While we do believe the prime minister has made an illogical leap in determining that $10 million in public funds simply disappeared, we do not seek to ignore the conclusions of deficiencies drawn by the auditor.

As we wrote in our editorial in this newspaper yesterday, as minister of finance, Davis has a fiduciary responsibility to account to the people how money authorized by his ministry was spent.

But the taint of scandal, with which members of the Davis administration have attempted to color the food program, does not appear to be borne out by the report tabled.

We also stated in our editorial that while these findings do not connect the dots of an overall picture of conspiracy to misuse government funds, they are instructive as to the need for better oversight of public money even when there is an emergency at hand.

The auditor observed that there were administrative deficiencies and procedural deficiencies that made it impossible to reconcile the expenditure of public funds.

In some instances, the auditor said, certain NGOs had “erroneously classified” funds.

ATI said, for example, that approximately $588,000 was “erroneously classified” by Hands For Hunger.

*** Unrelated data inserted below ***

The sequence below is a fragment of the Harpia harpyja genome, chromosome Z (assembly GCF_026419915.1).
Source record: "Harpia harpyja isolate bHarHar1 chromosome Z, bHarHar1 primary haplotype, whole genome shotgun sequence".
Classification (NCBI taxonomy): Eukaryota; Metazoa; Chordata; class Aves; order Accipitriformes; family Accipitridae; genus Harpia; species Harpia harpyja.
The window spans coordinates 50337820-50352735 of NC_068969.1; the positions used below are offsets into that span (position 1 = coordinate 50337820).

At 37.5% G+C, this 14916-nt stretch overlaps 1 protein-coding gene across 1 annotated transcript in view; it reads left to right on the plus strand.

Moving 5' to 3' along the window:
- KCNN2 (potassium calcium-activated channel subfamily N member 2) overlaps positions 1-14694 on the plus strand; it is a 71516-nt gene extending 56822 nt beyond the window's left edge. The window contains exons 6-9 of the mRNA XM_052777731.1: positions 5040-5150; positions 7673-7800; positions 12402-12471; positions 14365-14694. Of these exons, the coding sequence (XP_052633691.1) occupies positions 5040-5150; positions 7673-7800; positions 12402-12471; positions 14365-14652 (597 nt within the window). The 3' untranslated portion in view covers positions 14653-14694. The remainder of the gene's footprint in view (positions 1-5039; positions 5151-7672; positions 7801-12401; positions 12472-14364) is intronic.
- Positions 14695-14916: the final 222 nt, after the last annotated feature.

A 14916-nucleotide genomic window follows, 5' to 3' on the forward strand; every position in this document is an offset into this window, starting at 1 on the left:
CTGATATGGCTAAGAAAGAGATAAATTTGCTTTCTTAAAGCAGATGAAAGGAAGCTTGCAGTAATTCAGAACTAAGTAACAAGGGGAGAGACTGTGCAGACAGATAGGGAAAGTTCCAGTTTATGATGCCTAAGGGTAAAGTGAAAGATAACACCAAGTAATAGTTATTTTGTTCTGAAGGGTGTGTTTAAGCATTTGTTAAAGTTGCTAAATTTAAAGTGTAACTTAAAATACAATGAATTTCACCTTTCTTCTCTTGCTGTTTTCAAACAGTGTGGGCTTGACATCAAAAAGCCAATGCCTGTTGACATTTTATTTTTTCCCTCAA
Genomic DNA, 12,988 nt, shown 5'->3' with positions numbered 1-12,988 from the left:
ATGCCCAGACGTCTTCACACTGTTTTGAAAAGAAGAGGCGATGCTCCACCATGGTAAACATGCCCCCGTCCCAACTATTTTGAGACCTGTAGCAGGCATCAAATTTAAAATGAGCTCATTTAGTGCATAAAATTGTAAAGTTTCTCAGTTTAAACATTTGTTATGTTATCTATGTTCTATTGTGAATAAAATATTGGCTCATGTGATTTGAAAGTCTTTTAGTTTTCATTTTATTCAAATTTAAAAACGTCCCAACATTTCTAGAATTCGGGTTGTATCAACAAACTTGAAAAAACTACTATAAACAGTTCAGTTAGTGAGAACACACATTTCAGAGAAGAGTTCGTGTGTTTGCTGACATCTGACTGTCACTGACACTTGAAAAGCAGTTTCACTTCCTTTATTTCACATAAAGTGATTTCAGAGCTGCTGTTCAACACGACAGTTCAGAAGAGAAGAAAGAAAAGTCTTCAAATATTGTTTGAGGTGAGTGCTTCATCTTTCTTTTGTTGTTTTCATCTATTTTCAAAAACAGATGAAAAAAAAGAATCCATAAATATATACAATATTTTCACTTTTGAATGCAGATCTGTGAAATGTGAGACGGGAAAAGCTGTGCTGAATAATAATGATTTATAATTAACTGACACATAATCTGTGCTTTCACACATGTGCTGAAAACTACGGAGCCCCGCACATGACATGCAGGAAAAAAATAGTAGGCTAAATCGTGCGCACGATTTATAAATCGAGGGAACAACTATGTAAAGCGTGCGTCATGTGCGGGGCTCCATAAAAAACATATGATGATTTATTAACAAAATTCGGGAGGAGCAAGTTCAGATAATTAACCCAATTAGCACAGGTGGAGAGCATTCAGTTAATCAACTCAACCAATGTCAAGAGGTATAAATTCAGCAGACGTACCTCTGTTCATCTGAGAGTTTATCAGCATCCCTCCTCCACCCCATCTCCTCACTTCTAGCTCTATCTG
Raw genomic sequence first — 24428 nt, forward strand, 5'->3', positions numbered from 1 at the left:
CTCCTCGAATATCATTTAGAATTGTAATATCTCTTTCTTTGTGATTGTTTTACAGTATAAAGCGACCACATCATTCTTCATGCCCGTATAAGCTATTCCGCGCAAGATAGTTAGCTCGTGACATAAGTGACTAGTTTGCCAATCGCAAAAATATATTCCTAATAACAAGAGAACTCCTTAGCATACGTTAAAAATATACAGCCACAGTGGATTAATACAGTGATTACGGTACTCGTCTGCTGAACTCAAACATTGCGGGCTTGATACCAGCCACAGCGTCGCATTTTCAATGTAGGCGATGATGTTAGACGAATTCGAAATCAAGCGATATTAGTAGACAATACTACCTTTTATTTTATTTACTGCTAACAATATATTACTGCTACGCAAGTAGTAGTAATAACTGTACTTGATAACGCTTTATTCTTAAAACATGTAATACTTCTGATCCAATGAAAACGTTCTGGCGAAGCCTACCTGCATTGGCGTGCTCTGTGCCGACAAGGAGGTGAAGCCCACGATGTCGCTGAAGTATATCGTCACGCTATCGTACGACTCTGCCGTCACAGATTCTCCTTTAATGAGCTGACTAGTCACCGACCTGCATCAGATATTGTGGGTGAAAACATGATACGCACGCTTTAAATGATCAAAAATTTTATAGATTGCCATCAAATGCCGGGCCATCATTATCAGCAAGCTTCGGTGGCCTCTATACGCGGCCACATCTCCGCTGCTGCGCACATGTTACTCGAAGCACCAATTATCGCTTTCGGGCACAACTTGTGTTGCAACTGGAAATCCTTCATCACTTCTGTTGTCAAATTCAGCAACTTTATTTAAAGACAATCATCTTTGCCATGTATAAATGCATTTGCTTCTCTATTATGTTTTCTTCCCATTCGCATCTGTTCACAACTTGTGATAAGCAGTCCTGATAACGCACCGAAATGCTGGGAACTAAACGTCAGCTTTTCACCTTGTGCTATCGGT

The prime minister did not indicate what the next steps are as they relate to uncovering how funds allocated to the food program were used.

Pending audit

We note that the auditor general, who is legally empowered to audit the accounts of the government, is in the process of auditing the food program.

The auditor general under our constitution functions in an independent capacity.

In the exercise of his functions, “the auditor general shall not be subject to the direction or control of any other person or authority” (Article 136)(5).

The auditor general must make an independent assessment of the efficiency and effectiveness of government spending.

He can legally compel all involved to provide any information he deems necessary for him to conduct his review.